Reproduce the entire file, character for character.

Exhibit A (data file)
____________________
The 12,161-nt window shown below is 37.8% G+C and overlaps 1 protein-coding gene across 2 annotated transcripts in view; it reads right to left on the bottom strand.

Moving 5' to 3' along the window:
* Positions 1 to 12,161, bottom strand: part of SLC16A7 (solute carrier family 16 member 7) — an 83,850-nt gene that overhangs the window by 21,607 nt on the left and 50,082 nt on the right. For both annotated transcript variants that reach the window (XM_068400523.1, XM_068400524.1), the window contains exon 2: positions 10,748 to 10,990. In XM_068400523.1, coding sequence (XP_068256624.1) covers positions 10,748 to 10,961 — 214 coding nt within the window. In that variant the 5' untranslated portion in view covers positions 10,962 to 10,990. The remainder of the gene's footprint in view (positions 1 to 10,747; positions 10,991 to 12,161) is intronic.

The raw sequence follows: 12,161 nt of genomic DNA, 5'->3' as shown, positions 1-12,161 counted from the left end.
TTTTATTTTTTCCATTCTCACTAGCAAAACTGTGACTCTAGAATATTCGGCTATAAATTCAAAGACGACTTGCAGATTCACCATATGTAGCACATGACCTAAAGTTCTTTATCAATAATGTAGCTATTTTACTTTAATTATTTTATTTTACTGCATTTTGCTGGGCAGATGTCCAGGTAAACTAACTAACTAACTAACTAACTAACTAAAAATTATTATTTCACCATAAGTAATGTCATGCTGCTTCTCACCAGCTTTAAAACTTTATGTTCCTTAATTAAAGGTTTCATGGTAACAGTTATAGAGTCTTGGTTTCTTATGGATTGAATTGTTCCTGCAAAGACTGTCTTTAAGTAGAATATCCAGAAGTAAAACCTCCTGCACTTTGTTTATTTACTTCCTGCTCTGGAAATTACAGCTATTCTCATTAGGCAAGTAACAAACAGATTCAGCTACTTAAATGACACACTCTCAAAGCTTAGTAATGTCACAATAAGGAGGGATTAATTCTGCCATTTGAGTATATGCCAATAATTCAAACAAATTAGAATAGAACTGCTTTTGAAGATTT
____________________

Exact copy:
The 12,161-nt window shown below is 37.8% G+C and overlaps 1 protein-coding gene across 2 annotated transcripts in view; it reads right to left on the bottom strand.

Moving 5' to 3' along the window:
* Positions 1 to 12,161, bottom strand: part of SLC16A7 (solute carrier family 16 member 7) — an 83,850-nt gene that overhangs the window by 21,607 nt on the left and 50,082 nt on the right. For both annotated transcript variants that reach the window (XM_068400523.1, XM_068400524.1), the window contains exon 2: positions 10,748 to 10,990. In XM_068400523.1, coding sequence (XP_068256624.1) covers positions 10,748 to 10,961 — 214 coding nt within the window. In that variant the 5' untranslated portion in view covers positions 10,962 to 10,990. The remainder of the gene's footprint in view (positions 1 to 10,747; positions 10,991 to 12,161) is intronic.

The raw sequence follows: 12,161 nt of genomic DNA, 5'->3' as shown, positions 1-12,161 counted from the left end.
TTTTATTTTTTCCATTCTCACTAGCAAAACTGTGACTCTAGAATATTCGGCTATAAATTCAAAGACGACTTGCAGATTCACCATATGTAGCACATGACCTAAAGTTCTTTATCAATAATGTAGCTATTTTACTTTAATTATTTTATTTTACTGCATTTTGCTGGGCAGATGTCCAGGTAAACTAACTAACTAACTAACTAACTAACTAAAAATTATTATTTCACCATAAGTAATGTCATGCTGCTTCTCACCAGCTTTAAAACTTTATGTTCCTTAATTAAAGGTTTCATGGTAACAGTTATAGAGTCTTGGTTTCTTATGGATTGAATTGTTCCTGCAAAGACTGTCTTTAAGTAGAATATCCAGAAGTAAAACCTCCTGCACTTTGTTTATTTACTTCCTGCTCTGGAAATTACAGCTATTCTCATTAGGCAAGTAACAAACAGATTCAGCTACTTAAATGACACACTCTCAAAGCTTAGTAATGTCACAATAAGGAGGGATTAATTCTGCCATTTGAGTATATGCCAATAATTCAAACAAATTAGAATAGAACTGCTTTTGAAGATTT